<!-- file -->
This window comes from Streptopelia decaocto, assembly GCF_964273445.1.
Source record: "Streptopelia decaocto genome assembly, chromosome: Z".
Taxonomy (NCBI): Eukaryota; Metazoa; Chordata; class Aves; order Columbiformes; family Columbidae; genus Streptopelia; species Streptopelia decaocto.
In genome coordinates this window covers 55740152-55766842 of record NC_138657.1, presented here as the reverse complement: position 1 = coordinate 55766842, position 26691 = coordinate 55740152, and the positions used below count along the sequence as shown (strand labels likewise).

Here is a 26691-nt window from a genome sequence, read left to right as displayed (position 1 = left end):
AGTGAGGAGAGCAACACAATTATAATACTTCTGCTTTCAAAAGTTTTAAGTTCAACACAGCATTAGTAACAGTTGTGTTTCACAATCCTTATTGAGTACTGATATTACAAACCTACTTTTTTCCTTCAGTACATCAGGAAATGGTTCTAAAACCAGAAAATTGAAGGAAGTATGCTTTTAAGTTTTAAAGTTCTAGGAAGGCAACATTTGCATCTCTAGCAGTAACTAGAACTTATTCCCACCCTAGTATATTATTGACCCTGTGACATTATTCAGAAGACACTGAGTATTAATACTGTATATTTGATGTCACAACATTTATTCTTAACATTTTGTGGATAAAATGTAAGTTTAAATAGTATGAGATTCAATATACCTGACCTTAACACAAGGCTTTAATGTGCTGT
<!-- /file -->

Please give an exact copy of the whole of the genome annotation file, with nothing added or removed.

This window comes from Streptopelia decaocto, assembly GCF_964273445.1.
Source record: "Streptopelia decaocto genome assembly, chromosome: Z".
Taxonomy (NCBI): Eukaryota; Metazoa; Chordata; class Aves; order Columbiformes; family Columbidae; genus Streptopelia; species Streptopelia decaocto.
In genome coordinates this window covers 55740152-55766842 of record NC_138657.1, presented here as the reverse complement: position 1 = coordinate 55766842, position 26691 = coordinate 55740152, and the positions used below count along the sequence as shown (strand labels likewise).

Here is a 26691-nt window from a genome sequence, read left to right as displayed (position 1 = left end):
AGTGAGGAGAGCAACACAATTATAATACTTCTGCTTTCAAAAGTTTTAAGTTCAACACAGCATTAGTAACAGTTGTGTTTCACAATCCTTATTGAGTACTGATATTACAAACCTACTTTTTTCCTTCAGTACATCAGGAAATGGTTCTAAAACCAGAAAATTGAAGGAAGTATGCTTTTAAGTTTTAAAGTTCTAGGAAGGCAACATTTGCATCTCTAGCAGTAACTAGAACTTATTCCCACCCTAGTATATTATTGACCCTGTGACATTATTCAGAAGACACTGAGTATTAATACTGTATATTTGATGTCACAACATTTATTCTTAACATTTTGTGGATAAAATGTAAGTTTAAATAGTATGAGATTCAATATACCTGACCTTAACACAAGGCTTTAATGTGCTGT